I may follow this post up with some videos to help compliment the instruction here. Today in this post I would like to discuss the specifics of stealth walking, and cover a few techniques for remaining unseen, and unheard.
We’ve likely all walked on our tip-toes at some point in our lives. This is the stereotypical stealth walk. It’s simple, and it can provide some help in walking lightly. However, there is a lot more to stealth walking than just ‘tip-toeing’ around.
In this article, we will cover a few of the most useful stealth walking techniques, as well as dive into some specifics on what separates a stealth walk, from a normal walk.
Goals of Stealth Walking
The idea is to not be detected. You wish to move through an area, without people, animals, and automated systems detecting you. This isn’t as straight forward as it sounds however. To avoid detection you need to think about a few things, primarily:
- The sound you make
- The visible movement you generate
- Your silhouette
You’ll notice that of the three items listed here, only one of them relates to sound. It’s interesting that so much attention is paid as to how to walk ‘quietly’. The reality is that you are far more likely to need to avoid detection primarily from visual sources rather than auditory.
Light v. Sound
If you’re seen, you’re almost certainly caught. Visual detection will quickly allow an adversary to lock their attention onto your exact location, to identify that you are human (presumably) and to start moving to respond. Depending on the circumstance, their response could be to shout at you, to move away, or to engage in hostile action (such as drawing a weapon).
With sound, you have a bit more leeway. Certainly you do not wish to be heard if possible. But if you are, you’ll find that the reaction is generally quite different. For being heard, you’ll often have a more muted reaction from the observer. They may, move towards the general location of the sound, turn to face the sound and start searching for what caused it, or adjust posture/observation schedule (start watching more closely).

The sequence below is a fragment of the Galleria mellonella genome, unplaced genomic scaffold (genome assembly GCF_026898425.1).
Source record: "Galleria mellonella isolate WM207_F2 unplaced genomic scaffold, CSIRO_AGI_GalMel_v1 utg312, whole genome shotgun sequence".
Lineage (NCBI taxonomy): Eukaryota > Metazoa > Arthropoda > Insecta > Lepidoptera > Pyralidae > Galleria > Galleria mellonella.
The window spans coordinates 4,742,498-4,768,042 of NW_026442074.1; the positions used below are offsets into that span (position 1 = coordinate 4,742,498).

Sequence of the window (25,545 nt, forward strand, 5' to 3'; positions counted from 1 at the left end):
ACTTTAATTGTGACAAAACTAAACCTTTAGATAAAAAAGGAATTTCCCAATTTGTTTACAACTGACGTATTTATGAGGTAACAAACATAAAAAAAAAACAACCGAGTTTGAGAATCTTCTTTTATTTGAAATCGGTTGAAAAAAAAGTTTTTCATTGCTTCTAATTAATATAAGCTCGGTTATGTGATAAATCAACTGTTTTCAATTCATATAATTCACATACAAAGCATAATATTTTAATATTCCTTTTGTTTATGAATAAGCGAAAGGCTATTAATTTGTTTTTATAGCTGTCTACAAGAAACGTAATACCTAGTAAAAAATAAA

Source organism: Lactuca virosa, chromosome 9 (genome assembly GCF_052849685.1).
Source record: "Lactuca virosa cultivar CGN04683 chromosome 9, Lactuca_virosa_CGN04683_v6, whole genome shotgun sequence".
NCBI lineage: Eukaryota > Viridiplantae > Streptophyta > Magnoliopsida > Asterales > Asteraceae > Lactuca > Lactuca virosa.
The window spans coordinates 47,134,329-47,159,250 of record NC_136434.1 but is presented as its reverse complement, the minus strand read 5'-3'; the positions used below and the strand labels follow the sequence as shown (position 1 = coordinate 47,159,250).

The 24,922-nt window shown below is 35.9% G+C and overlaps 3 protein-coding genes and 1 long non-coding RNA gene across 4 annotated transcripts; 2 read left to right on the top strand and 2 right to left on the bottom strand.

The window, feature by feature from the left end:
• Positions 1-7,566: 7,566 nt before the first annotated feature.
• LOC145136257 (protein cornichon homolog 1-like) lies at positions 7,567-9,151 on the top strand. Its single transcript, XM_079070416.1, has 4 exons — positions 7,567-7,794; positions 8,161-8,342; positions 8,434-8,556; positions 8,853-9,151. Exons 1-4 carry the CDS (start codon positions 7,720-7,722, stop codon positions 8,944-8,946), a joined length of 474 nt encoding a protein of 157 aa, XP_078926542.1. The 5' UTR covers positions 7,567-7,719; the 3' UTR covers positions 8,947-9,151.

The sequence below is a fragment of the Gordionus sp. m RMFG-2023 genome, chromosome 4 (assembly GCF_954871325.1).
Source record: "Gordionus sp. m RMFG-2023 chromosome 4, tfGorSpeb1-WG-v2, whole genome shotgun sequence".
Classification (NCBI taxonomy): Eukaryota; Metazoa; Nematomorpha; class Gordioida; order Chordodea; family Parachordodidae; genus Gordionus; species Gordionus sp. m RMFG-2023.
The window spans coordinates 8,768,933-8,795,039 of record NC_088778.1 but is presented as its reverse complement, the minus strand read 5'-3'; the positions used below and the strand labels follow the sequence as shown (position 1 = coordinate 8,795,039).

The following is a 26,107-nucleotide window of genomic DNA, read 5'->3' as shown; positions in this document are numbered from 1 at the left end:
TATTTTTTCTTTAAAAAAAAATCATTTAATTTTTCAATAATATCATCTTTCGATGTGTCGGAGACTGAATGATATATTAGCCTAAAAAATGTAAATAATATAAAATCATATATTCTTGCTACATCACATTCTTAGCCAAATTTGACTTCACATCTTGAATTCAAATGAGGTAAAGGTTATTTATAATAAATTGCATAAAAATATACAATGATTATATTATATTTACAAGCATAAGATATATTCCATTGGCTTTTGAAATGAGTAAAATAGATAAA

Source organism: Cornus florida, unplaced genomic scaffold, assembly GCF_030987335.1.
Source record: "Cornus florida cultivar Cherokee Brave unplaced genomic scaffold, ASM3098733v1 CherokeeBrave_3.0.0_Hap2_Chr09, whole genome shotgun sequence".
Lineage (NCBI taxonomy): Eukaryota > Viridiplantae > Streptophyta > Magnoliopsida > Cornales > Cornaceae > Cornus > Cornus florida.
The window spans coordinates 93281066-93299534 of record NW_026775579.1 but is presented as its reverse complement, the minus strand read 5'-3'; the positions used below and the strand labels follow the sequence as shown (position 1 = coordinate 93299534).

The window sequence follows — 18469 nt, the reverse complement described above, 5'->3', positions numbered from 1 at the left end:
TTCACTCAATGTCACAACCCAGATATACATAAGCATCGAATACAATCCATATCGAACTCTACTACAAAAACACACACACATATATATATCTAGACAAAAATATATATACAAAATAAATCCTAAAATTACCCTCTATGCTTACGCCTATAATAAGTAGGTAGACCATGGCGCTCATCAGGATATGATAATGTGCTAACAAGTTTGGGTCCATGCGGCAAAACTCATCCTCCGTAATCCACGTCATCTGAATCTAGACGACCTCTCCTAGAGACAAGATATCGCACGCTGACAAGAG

There’s a big difference between “turning to look in your general direction” and “drawing a gun to shoot at you.” One is the general response to sound, the other a response to visual detection. When you must, prioritize remaining unseen, to remaining silent.
A Caveat: Range
One caveat with regard to the differences between visual and auditory detection. Though the visual detection mechanism is generally much more accurate and sharp, sound may carry itself around corners, over obstacles, through walls, and sometimes far greater distances (especially in close quarters at night).
So you should note that when visual detection is not possible (for example there is something physically between you and the observer) you should then consider silence to be a more important goal.
There are a few well known techniques that you can use for stealth walking.
The Foot Strike
Generally when you are stealth walking, you need to strike the ground very carefully with your foot. Specifically, you want to strike the ground with the outside edge of your toes (pinkie toe first) then roll your foot down to the ground carefully. If you feel anything underneath your foot that might crunch or snap, you should pick it back up gently.